Mexican street food reborn in the market, a greasy spoon–less diner on Dupont, and Liberty Village’s latest bistro
Agave y Aguacate
214 Augusta Ave., 647-208-3091
Chef-owner Francisco Alejandri’s excellent food stall is the headliner in a shoestring–budget Latin American food court in Kensington Market. It consists of little more than a stainless steel prep table with a deep fryer, two induction burners, a small refrigerator, a toaster and a food processor. Alejandri, who wears a suave white Panama hat while he works, is an exceedingly good cook. He does a fantastic flank steak salad—the meat, sliced into thin strips, is tossed with tomatoes, red chilies, red onion, cilantro and lime juice, then garnished with house-fried tortilla chips. It makes for a brilliant lunch. The lime charlotte is better than most desserts you get in proper restaurants: the sweet-sour lime curd and Maria cookies are decadent but light with a squirt of lime juice and a drizzle of arbequina olive oil. Wait times can exceed 20 minutes but the trade-off is that the place is incredibly cheap. It would be thrilling to see what Alejandri would do with more space and a properly equipped kitchen. Closed Monday.
268 Howland Ave., 416-944-1606
The strip of Dupont west of Casa Loma needed a welcoming neighbourhood place (the adjacent Indian Rice Factory has had the monopoly for decades), and Fanny Chadwick’s, a diner-bistro hybrid, will easily fill the void. The crowd is a mix of students, seniors and families (in a nearby booth, a father explains intellectual property law to his five- and seven-year-old boys, who are clad in karate uniforms). The food—diner-inspired, locally sourced fare at upscale prices (pan-seared fish and chips are $18)—is generally good, but editing would help some of the cluttered dishes shine. The gravlax salad, for example, features naturally raised, Ocean Wise–approved steelhead trout, but the delicate fish is masked by a deluge of horseradish vinaigrette and a grab bag of greens, croutons and pickled vegetables. A bowl of steamed clams, on the other hand, is pared down and delicious in a flavourful herbed vermouth sauce. The Rowe Farms corned beef is fall-apart tender and pairs perfectly with smoky, molasses-kissed baked beans. Forgo bland desserts, like a starchy sweet potato butter tart, in favour of a latte from the Elektra espresso machine. Closed Monday. Mains $16–$22.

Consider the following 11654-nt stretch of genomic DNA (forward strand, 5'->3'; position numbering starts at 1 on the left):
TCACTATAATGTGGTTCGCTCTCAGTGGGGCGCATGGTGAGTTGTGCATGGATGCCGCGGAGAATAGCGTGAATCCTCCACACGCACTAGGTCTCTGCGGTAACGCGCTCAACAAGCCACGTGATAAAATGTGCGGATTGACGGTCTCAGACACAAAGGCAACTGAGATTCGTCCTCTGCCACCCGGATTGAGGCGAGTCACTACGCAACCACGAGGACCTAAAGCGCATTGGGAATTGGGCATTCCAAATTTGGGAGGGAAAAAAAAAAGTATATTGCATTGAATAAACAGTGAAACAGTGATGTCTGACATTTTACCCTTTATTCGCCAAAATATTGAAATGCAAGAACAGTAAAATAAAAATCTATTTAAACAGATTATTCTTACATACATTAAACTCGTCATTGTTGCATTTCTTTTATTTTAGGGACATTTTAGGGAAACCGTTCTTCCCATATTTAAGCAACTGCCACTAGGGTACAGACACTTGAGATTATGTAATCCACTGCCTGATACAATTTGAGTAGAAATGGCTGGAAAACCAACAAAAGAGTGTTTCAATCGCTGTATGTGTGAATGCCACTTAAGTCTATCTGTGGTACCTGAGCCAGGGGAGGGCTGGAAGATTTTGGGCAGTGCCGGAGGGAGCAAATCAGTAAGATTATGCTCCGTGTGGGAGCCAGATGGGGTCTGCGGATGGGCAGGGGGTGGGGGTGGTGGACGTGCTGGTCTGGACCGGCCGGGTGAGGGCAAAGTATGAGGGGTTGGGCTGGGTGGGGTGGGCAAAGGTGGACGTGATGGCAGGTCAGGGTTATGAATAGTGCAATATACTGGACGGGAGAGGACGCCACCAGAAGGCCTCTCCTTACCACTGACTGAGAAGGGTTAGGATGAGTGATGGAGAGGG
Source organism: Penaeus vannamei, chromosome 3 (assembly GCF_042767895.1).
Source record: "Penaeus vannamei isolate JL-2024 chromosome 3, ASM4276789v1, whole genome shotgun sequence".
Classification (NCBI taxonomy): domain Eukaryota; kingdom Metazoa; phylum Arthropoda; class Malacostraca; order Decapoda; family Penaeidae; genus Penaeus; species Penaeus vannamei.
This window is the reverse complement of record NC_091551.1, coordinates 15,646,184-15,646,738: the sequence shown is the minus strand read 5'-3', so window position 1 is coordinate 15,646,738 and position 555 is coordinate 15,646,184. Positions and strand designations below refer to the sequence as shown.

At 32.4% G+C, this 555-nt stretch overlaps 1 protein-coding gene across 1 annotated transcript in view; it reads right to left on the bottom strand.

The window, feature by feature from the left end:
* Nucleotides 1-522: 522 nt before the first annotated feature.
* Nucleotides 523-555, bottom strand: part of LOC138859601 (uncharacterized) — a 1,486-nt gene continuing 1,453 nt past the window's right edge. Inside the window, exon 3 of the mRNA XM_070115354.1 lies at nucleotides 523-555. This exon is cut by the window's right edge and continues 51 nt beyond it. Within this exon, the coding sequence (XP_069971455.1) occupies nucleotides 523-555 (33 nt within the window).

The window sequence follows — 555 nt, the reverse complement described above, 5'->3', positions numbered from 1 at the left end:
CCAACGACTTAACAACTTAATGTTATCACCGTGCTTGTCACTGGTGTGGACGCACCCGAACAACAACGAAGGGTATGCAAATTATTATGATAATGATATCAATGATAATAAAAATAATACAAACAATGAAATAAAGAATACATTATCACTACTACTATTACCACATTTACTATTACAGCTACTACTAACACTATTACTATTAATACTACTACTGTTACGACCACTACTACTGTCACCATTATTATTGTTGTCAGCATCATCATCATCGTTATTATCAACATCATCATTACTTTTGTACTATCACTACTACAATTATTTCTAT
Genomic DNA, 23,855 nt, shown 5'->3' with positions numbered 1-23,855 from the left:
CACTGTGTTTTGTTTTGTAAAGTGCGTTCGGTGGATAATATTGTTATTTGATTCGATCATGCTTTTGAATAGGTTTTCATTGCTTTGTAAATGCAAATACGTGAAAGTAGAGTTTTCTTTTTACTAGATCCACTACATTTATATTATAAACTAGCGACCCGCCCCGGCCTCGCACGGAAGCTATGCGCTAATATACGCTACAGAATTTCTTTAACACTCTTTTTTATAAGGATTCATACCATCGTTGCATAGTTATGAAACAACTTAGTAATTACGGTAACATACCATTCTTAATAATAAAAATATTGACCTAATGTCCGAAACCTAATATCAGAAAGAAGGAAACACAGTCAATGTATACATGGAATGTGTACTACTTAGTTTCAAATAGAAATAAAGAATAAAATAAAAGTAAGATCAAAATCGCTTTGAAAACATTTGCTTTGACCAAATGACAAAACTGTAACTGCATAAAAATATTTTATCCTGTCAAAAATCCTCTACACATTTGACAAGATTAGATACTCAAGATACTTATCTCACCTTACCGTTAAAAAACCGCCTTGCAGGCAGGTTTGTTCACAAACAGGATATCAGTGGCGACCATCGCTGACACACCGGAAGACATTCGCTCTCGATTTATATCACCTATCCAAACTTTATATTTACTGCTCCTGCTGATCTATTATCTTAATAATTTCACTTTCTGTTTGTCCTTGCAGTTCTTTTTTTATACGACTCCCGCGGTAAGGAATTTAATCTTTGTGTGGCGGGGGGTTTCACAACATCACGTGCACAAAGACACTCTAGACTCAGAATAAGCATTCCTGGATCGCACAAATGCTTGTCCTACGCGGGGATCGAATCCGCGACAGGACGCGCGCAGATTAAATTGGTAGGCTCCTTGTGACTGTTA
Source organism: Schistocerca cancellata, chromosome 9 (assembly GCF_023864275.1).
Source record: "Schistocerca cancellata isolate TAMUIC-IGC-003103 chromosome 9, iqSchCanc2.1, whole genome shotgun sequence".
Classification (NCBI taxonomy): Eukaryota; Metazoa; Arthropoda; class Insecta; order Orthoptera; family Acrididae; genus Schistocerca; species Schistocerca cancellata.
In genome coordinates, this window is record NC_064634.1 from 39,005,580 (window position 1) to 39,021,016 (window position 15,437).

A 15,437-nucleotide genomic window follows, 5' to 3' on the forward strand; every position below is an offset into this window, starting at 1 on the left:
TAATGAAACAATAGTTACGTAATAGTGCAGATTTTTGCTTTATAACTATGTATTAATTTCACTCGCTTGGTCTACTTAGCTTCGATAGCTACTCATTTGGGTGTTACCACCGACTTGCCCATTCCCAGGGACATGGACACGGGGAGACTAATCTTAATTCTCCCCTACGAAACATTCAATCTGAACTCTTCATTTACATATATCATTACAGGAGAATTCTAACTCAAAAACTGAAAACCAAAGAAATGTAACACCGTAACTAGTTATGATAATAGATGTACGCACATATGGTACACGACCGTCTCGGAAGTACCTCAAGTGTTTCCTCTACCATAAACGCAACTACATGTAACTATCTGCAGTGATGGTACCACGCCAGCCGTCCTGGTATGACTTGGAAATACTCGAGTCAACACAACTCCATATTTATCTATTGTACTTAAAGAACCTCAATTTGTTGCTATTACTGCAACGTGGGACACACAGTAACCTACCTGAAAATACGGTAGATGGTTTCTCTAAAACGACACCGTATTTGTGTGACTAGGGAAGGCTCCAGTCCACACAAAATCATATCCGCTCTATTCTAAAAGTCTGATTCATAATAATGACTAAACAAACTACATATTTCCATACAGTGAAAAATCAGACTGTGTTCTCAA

Liberty Belle Bistro
133 Jefferson Ave., 647-352-3553
Aidan Pascoe is brave: his debut restaurant is a traditional bistro in a city that needs another steak frites like it needs another pothole, and it’s in Liberty Village, the Bermuda Triangle of cooking (Brad Moore and Donna Dooher have mysteriously lost their mojos in the condo-and-chain-resto-filled area). With its saloon-style bar, the room is more Montana than Montparnasse, but it’s buzzing on a Thursday night—a credit to Pascoe’s attention to detail. Housemade pickles are crunchy and spicy; fresh ketchup tastes like tomatoes (instead of corn syrup). Appetizers are fine but cartoonishly large—three fried risotto balls are the size of bocce balls. Cornish hen is spatchcocked and seared to crisp up the skin. It would be perfect if the hen weren’t slightly over-salted and the potatoes slightly overcooked. As for the steak frites, the meat is well-seasoned but chewy and the frites are limp. Desserts shine: frangipane with tangy house-made sour cream ice cream is light and refreshing. The lone hostess handles all nine tables with charm. Closed Monday and Tuesday. Mains $16–$28.